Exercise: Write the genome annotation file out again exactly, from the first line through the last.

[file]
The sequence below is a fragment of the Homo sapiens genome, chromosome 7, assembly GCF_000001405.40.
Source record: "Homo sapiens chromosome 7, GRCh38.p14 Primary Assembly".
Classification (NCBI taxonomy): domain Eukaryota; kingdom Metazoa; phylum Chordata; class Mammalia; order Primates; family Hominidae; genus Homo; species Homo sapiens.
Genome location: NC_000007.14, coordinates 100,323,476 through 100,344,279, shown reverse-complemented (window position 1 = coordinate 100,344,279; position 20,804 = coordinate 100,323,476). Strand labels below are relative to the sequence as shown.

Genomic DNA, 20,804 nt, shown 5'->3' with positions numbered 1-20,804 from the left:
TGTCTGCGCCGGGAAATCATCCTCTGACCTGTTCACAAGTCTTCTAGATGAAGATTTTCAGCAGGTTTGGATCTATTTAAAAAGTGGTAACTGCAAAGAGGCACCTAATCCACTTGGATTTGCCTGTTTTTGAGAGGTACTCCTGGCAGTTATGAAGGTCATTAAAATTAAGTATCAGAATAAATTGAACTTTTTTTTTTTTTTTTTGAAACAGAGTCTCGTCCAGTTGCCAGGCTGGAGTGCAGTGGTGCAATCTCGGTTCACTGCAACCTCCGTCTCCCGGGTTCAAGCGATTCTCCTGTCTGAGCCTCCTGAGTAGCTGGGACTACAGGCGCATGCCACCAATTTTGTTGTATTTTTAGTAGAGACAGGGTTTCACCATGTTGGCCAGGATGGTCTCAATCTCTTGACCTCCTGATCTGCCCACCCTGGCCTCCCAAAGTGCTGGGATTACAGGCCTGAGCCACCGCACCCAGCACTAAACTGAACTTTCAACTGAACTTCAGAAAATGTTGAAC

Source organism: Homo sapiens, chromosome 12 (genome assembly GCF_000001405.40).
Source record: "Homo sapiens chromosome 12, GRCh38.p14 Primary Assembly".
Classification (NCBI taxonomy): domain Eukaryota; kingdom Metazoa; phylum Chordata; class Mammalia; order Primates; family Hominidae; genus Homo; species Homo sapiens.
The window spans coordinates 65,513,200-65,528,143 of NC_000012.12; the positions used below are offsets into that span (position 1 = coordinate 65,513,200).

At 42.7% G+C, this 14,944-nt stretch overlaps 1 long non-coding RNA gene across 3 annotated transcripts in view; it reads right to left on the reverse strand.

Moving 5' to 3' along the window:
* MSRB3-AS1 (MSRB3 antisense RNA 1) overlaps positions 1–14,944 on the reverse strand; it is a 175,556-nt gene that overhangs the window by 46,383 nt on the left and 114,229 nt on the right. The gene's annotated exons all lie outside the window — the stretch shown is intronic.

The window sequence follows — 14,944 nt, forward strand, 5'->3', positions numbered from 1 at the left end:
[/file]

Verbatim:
The sequence below is a fragment of the Homo sapiens genome, chromosome 7, assembly GCF_000001405.40.
Source record: "Homo sapiens chromosome 7, GRCh38.p14 Primary Assembly".
Classification (NCBI taxonomy): domain Eukaryota; kingdom Metazoa; phylum Chordata; class Mammalia; order Primates; family Hominidae; genus Homo; species Homo sapiens.
Genome location: NC_000007.14, coordinates 100,323,476 through 100,344,279, shown reverse-complemented (window position 1 = coordinate 100,344,279; position 20,804 = coordinate 100,323,476). Strand labels below are relative to the sequence as shown.

Genomic DNA, 20,804 nt, shown 5'->3' with positions numbered 1-20,804 from the left:
TGTCTGCGCCGGGAAATCATCCTCTGACCTGTTCACAAGTCTTCTAGATGAAGATTTTCAGCAGGTTTGGATCTATTTAAAAAGTGGTAACTGCAAAGAGGCACCTAATCCACTTGGATTTGCCTGTTTTTGAGAGGTACTCCTGGCAGTTATGAAGGTCATTAAAATTAAGTATCAGAATAAATTGAACTTTTTTTTTTTTTTTTTGAAACAGAGTCTCGTCCAGTTGCCAGGCTGGAGTGCAGTGGTGCAATCTCGGTTCACTGCAACCTCCGTCTCCCGGGTTCAAGCGATTCTCCTGTCTGAGCCTCCTGAGTAGCTGGGACTACAGGCGCATGCCACCAATTTTGTTGTATTTTTAGTAGAGACAGGGTTTCACCATGTTGGCCAGGATGGTCTCAATCTCTTGACCTCCTGATCTGCCCACCCTGGCCTCCCAAAGTGCTGGGATTACAGGCCTGAGCCACCGCACCCAGCACTAAACTGAACTTTCAACTGAACTTCAGAAAATGTTGAAC

Source organism: Homo sapiens, chromosome 12 (genome assembly GCF_000001405.40).
Source record: "Homo sapiens chromosome 12, GRCh38.p14 Primary Assembly".
Classification (NCBI taxonomy): domain Eukaryota; kingdom Metazoa; phylum Chordata; class Mammalia; order Primates; family Hominidae; genus Homo; species Homo sapiens.
The window spans coordinates 65,513,200-65,528,143 of NC_000012.12; the positions used below are offsets into that span (position 1 = coordinate 65,513,200).

At 42.7% G+C, this 14,944-nt stretch overlaps 1 long non-coding RNA gene across 3 annotated transcripts in view; it reads right to left on the reverse strand.

Moving 5' to 3' along the window:
* MSRB3-AS1 (MSRB3 antisense RNA 1) overlaps positions 1–14,944 on the reverse strand; it is a 175,556-nt gene that overhangs the window by 46,383 nt on the left and 114,229 nt on the right. The gene's annotated exons all lie outside the window — the stretch shown is intronic.

The window sequence follows — 14,944 nt, forward strand, 5'->3', positions numbered from 1 at the left end: